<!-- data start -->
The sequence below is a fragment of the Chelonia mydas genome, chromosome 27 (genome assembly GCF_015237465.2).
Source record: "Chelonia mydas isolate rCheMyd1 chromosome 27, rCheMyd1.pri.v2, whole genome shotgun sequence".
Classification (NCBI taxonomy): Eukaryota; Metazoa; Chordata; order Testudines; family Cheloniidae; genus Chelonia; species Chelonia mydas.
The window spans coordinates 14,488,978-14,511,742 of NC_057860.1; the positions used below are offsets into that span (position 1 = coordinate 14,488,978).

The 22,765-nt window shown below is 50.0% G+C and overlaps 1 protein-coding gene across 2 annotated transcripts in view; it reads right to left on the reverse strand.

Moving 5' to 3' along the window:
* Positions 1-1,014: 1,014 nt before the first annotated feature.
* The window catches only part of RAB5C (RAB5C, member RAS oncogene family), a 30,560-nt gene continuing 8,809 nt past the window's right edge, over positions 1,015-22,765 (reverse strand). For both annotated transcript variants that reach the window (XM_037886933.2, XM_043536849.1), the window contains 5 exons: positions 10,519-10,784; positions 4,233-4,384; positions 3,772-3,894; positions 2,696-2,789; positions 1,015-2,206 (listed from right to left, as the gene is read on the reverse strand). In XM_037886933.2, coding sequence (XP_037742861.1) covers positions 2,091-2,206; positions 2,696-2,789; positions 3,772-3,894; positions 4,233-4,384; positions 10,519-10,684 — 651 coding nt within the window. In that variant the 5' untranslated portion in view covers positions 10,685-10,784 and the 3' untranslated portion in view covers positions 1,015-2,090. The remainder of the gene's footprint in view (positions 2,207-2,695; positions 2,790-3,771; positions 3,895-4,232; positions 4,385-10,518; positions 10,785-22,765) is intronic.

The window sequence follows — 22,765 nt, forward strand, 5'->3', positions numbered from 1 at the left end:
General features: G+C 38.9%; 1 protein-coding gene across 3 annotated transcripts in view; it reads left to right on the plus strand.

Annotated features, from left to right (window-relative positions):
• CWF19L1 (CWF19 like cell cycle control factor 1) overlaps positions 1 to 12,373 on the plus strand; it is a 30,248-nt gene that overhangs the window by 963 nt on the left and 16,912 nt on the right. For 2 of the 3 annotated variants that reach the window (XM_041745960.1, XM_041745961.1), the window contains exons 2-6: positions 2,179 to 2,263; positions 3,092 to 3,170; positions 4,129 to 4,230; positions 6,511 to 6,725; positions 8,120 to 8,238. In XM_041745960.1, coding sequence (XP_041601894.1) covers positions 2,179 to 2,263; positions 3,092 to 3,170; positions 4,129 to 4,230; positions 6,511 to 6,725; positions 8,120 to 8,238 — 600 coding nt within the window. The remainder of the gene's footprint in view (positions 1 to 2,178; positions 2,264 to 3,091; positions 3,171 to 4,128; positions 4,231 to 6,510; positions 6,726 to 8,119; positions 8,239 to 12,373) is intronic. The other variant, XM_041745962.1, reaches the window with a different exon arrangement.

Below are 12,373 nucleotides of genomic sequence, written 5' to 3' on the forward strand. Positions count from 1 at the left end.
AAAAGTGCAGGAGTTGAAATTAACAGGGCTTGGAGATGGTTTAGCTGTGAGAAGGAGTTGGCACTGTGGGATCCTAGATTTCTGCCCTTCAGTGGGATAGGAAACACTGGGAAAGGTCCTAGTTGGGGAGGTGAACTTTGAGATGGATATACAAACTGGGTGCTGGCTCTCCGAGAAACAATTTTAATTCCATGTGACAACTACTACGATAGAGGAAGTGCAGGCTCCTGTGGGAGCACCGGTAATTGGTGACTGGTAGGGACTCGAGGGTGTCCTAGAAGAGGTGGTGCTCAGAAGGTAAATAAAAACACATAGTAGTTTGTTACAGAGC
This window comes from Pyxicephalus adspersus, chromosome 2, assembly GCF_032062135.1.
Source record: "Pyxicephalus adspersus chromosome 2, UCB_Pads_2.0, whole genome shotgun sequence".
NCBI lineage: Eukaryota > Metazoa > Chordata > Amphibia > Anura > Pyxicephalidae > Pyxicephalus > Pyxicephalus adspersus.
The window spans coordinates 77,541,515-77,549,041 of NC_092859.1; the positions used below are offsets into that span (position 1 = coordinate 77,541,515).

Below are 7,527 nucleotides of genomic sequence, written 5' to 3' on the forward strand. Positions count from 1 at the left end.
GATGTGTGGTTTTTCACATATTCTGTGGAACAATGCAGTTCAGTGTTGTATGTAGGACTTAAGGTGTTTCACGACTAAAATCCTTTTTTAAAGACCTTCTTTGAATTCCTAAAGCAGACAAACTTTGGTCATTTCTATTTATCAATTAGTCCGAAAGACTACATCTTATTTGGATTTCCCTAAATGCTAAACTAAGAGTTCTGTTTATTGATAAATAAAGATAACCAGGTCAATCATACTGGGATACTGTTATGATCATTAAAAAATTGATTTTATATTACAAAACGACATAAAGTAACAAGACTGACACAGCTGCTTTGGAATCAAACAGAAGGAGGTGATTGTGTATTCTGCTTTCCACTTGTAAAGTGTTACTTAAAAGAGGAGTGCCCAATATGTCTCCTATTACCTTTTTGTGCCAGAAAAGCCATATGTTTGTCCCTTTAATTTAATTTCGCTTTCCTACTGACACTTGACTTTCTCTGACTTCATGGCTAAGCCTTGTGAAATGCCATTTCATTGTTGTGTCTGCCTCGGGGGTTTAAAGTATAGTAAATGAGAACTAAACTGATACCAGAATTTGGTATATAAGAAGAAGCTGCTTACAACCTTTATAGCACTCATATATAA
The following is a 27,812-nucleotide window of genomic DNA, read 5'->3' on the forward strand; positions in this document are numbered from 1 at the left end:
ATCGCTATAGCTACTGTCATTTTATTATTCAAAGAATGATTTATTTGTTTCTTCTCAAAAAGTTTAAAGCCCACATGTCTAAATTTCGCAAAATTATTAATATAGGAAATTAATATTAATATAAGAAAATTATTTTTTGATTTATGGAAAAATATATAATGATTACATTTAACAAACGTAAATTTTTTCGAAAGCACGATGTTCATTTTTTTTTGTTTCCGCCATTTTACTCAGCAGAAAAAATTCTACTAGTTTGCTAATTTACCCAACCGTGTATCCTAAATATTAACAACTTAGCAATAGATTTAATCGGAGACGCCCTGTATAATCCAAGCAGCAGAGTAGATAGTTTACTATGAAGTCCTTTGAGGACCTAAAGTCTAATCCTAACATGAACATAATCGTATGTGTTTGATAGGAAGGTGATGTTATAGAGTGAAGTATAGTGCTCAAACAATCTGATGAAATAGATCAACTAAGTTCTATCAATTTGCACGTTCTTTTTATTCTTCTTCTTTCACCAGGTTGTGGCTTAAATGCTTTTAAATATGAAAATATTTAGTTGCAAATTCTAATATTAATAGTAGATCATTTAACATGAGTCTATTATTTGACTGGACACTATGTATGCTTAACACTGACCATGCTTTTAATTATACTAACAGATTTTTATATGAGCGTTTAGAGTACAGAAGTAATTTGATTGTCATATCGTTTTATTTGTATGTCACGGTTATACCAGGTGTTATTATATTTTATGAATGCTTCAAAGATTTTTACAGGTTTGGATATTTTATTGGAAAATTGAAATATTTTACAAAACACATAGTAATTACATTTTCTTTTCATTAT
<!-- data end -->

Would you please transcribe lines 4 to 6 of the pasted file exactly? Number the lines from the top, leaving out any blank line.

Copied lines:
The window spans coordinates 14,488,978-14,511,742 of NC_057860.1; the positions used below are offsets into that span (position 1 = coordinate 14,488,978).

The 22,765-nt window shown below is 50.0% G+C and overlaps 1 protein-coding gene across 2 annotated transcripts in view; it reads right to left on the reverse strand.

Moving 5' to 3' along the window: